NSUI finds fault with foreign varsities Bill
The students’ body of the ruling Congress has raised a series of concerns over a landmark proposed legislation to allow and regulate foreign universities in India, complicating the government's long-standing efforts to pass the Bill. Charu Sudan Kasturi reports.delhi Updated: Jun 02, 2011 01:23 IST
The students’ body of the ruling Congress has raised a series of concerns over a landmark proposed legislation to allow and regulate foreign universities in India, complicating the government's long-standing efforts to pass the Bill.
The National Students' Union of India (NSUI) has petitioned the Parliament Standing Committee on Human Resource Development (HRD) demanding that contrary to what the Bill proposes, the government cap the fees charged by foreign universities. Though stating that it broadly welcomes the Bill, the NSUI has also demanded a common entrance examination for all foreign universities.
In its petition to the Parliament panel, the students' body has also demanded a limit on the number of foreign students these universities can enrol in the Indian campuses, sources have told HT.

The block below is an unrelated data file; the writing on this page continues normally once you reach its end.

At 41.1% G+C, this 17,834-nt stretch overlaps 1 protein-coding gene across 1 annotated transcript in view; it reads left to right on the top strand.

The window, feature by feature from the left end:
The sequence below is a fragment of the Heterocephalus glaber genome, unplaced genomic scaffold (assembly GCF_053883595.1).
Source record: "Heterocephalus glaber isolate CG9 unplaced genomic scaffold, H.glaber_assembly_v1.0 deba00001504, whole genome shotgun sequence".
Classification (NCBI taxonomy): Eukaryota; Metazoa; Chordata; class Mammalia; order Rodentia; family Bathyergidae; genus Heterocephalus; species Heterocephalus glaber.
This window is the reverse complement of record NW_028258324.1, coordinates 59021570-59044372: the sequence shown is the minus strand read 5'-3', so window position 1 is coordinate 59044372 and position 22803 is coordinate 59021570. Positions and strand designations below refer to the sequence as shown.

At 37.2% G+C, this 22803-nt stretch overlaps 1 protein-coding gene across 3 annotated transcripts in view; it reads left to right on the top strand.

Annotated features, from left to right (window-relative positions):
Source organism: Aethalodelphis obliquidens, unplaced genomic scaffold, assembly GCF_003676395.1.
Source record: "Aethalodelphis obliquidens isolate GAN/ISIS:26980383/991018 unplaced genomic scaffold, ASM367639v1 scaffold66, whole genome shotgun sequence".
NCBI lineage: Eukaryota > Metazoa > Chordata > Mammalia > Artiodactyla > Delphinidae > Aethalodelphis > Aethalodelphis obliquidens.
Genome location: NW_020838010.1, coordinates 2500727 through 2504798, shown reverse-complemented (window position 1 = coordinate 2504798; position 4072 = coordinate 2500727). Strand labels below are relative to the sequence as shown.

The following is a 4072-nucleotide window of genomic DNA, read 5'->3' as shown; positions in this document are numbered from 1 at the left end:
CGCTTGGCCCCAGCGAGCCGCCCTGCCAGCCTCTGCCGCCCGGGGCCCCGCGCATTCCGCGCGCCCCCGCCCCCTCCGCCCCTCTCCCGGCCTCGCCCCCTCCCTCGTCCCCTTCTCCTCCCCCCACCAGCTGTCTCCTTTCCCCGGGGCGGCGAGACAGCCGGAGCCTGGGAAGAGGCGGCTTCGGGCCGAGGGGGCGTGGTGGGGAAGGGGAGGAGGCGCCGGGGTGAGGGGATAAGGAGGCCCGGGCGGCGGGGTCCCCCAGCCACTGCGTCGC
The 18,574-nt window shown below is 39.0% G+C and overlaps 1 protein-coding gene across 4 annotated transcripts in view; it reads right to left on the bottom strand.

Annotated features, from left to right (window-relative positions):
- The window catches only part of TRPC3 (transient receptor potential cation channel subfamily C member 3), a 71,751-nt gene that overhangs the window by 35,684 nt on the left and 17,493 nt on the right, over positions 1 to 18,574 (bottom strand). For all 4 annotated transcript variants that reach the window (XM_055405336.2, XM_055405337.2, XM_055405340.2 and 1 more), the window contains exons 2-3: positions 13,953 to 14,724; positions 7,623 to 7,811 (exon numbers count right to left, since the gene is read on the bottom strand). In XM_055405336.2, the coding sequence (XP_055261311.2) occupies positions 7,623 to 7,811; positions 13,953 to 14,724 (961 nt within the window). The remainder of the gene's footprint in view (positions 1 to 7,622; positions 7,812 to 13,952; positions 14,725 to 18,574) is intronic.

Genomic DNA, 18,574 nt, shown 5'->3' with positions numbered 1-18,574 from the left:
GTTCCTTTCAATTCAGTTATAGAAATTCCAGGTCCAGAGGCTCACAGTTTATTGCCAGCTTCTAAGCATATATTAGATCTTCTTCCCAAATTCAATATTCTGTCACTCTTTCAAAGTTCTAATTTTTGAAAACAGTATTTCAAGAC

All these demands are contrary to the government's position on the Bill. The government is concerned that such over-regulatory proposals will be unacceptable to the best universities across the world, which may choose to stay out of India.
The BJP's student wing, the Akhil Bharatiya Vidyarthi Parishad (ABVP), the CPI-backed All India Students' Federation (AISF), the CPM's Students' Federation of India (SFI) and other Left-leaning student bodies have also petitioned the Standing Committee. The House panel, which is at a key stage of deliberations on the Bill, has summoned HRD ministry officials later this week to respond to these petitions.
While the ABVP, like the NSUI has both raised its concerns over the Bill and citing possible benefits - such as world-class educational opportunities for the Indian students - the Left student bodies have opposed the legislation.
But government sources accepted that the substantive nature of the concerns raised by the NSUI could prove an impediment in the passage of the Bill. Congress general secretary Rahul Gandhi is in-charge of the NSUI and sections of the government are wondering whether the petition had his blessings. The NSUI petition also seeks quotas for SC, ST and other backward category students.
Indian private universities are not required to maintain student quotas.